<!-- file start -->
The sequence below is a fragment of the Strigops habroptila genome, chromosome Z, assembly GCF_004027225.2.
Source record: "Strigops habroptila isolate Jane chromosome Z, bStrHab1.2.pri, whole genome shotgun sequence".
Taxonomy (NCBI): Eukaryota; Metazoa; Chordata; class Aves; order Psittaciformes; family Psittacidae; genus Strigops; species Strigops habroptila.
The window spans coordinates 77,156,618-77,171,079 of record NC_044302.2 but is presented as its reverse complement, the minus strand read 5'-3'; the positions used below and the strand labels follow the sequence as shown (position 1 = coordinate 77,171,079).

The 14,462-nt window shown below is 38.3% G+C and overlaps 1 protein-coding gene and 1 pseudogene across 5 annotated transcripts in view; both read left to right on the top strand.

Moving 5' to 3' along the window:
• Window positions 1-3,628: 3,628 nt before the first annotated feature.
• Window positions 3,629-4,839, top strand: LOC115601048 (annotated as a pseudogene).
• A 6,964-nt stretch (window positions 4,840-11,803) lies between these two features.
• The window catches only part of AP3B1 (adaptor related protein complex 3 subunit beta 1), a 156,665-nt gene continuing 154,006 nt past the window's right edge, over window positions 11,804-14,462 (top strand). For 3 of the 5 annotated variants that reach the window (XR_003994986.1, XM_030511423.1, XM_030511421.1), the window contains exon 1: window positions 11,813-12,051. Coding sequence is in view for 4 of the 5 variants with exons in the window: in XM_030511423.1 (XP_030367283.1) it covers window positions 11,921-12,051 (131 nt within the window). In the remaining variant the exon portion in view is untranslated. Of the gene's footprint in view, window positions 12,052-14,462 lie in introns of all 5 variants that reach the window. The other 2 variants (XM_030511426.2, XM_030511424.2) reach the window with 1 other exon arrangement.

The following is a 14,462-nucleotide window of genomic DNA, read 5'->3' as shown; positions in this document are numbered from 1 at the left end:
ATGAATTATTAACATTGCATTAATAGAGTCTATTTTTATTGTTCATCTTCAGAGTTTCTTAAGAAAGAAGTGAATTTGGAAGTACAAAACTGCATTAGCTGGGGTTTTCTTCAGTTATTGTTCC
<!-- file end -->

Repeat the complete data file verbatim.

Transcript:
The sequence below is a fragment of the Strigops habroptila genome, chromosome Z, assembly GCF_004027225.2.
Source record: "Strigops habroptila isolate Jane chromosome Z, bStrHab1.2.pri, whole genome shotgun sequence".
Taxonomy (NCBI): Eukaryota; Metazoa; Chordata; class Aves; order Psittaciformes; family Psittacidae; genus Strigops; species Strigops habroptila.
The window spans coordinates 77,156,618-77,171,079 of record NC_044302.2 but is presented as its reverse complement, the minus strand read 5'-3'; the positions used below and the strand labels follow the sequence as shown (position 1 = coordinate 77,171,079).

The 14,462-nt window shown below is 38.3% G+C and overlaps 1 protein-coding gene and 1 pseudogene across 5 annotated transcripts in view; both read left to right on the top strand.

Moving 5' to 3' along the window:
• Window positions 1-3,628: 3,628 nt before the first annotated feature.
• Window positions 3,629-4,839, top strand: LOC115601048 (annotated as a pseudogene).
• A 6,964-nt stretch (window positions 4,840-11,803) lies between these two features.
• The window catches only part of AP3B1 (adaptor related protein complex 3 subunit beta 1), a 156,665-nt gene continuing 154,006 nt past the window's right edge, over window positions 11,804-14,462 (top strand). For 3 of the 5 annotated variants that reach the window (XR_003994986.1, XM_030511423.1, XM_030511421.1), the window contains exon 1: window positions 11,813-12,051. Coding sequence is in view for 4 of the 5 variants with exons in the window: in XM_030511423.1 (XP_030367283.1) it covers window positions 11,921-12,051 (131 nt within the window). In the remaining variant the exon portion in view is untranslated. Of the gene's footprint in view, window positions 12,052-14,462 lie in introns of all 5 variants that reach the window. The other 2 variants (XM_030511426.2, XM_030511424.2) reach the window with 1 other exon arrangement.

The following is a 14,462-nucleotide window of genomic DNA, read 5'->3' as shown; positions in this document are numbered from 1 at the left end:
ATGAATTATTAACATTGCATTAATAGAGTCTATTTTTATTGTTCATCTTCAGAGTTTCTTAAGAAAGAAGTGAATTTGGAAGTACAAAACTGCATTAGCTGGGGTTTTCTTCAGTTATTGTTCC